- Paint Information
- This paint
is Alkyd Enamel. Its finished appearance is identical to the
Lacquer and Acrylic Enamel that these motors were painted with
originally. This paint is manufactured by R.M., and is
from their Limco 1-2-3 line. Alkyd Enamel is Limco-1.
- The reason
for choosing this paint has to do with hardening. The hardeners
in all types of paint work anaerobically. This means that
they harden without air. Once you add the hardener to the paint
it hardens in about 3 hours no matter where it is, even in an
aerosol can. This is why you can't add hardener to paint
in aerosols. It is also why most commercial paints available
in aerosols have such poor durability. Without their hardener
most paints reach a relative hardness (compared to hardened paint)
of about 20%. The one exception is Alkyd Enamel. Without
hardener it reaches about 80% hardness. So even out of
an aerosol can you get toughness and a gas-proof finish.
- If you
are going to buy bulk paint you can buy the hardener and reducer
locally at an auto body supply shop ... just call around to find
out which ones sell R.M. paint. The hardener is LH-100
and the reducer is LR-12. If you have trouble locating
a source close to you, call 1-800-825-3000. This is the BASF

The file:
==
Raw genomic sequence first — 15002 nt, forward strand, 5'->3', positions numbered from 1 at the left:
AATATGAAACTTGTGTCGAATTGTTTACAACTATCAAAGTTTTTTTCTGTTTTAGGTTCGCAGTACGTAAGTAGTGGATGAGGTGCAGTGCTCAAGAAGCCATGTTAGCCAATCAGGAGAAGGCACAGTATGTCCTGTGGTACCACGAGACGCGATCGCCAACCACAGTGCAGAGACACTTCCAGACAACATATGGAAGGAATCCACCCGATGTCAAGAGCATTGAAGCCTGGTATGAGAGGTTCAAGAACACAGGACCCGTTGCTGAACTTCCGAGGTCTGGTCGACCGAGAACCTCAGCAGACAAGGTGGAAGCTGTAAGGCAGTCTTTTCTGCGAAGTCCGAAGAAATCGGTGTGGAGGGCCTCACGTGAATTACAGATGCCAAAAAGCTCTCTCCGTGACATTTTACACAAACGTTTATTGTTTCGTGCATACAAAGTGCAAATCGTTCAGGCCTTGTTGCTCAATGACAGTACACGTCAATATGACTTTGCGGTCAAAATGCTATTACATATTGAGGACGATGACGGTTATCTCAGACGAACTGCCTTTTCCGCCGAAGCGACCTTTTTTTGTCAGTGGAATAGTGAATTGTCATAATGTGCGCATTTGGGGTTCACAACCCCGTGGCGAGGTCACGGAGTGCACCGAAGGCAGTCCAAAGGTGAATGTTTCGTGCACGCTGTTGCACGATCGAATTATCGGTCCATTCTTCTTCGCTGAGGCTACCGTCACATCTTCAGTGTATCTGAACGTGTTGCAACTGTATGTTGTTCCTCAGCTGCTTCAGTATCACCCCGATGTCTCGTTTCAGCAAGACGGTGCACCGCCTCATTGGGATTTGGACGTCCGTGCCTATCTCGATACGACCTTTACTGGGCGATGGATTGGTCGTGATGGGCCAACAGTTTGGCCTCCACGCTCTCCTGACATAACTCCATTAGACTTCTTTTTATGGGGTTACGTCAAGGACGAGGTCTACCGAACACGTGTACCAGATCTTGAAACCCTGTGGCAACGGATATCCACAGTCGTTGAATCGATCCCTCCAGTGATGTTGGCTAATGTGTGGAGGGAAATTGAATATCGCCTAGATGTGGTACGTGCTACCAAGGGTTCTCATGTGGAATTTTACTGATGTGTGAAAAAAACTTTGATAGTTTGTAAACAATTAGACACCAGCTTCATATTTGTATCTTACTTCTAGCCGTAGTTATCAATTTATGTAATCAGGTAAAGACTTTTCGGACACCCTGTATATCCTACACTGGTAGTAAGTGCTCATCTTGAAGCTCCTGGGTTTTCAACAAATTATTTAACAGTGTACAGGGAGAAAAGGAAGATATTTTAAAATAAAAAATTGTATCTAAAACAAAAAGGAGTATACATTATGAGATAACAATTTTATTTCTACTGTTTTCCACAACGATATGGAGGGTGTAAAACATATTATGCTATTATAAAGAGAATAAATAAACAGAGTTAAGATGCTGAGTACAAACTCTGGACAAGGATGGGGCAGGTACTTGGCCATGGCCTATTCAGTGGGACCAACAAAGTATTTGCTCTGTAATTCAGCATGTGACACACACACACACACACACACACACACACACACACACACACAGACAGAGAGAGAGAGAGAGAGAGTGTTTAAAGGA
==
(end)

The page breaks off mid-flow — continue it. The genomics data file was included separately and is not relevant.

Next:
help line. They can help you find the closest dealer.
NOTE 1: The
mixing ratio is 8-1-4, paint-catalyst-reducer. If you use the
Alkyd uncatalyzed the ratio is 4-1, paint-reducer. The mixing
ratio for the Urethane is 8-1-4, paint-hardener-reducer.
NOTE 2: Though Alkyd Enamel is the hardest paint available
in aerosol form, Urethane based paint is the hardest known paint
when it is mixed with hardener.All modern cars are painted with
Urethane based paint. For those who would like to get the most
durable paint job possible, all my colours are available in Limco-3
Urethane. Unfortunately the cost is 25% higher than Alkyd and
the hardener is 50% more expensive than Alkyd catalyst.
- If you
are applying vinyl decals you don't have to do anything special,
the glue on the back of them will stick to just about anything.
However, if you are applying water-release Lacquer decals you
will have to buy a glue to get them to stick to this paint properly.
like Mercury, Johnson and Evinrude all used a glue to hold the
decals on when these motors were made. However, because
they all have used vinyl decals for at least 20 years they no
longer sell these adhesives. You can still buy them from
most hobby stores. Several different manufacturers make these
products. One type is an adhesive to glue down the decals
and the other is used to shrink the decals to help them fit around
compound curves, so you don't get them wrinkling at the edges.
The reason for all this trouble is that water-release decals
don't come with glue on them. There is a water release
compound on the paper backing some of which stays with the decal,
which will act like a weak glue on soft paint surfaces, but it
is too weak to work on the smooth hard surface of this paint.
- If you
have any other questions about this paint or how to apply it,
drop me an E-mail
and I will answer it as soon as possible or please see General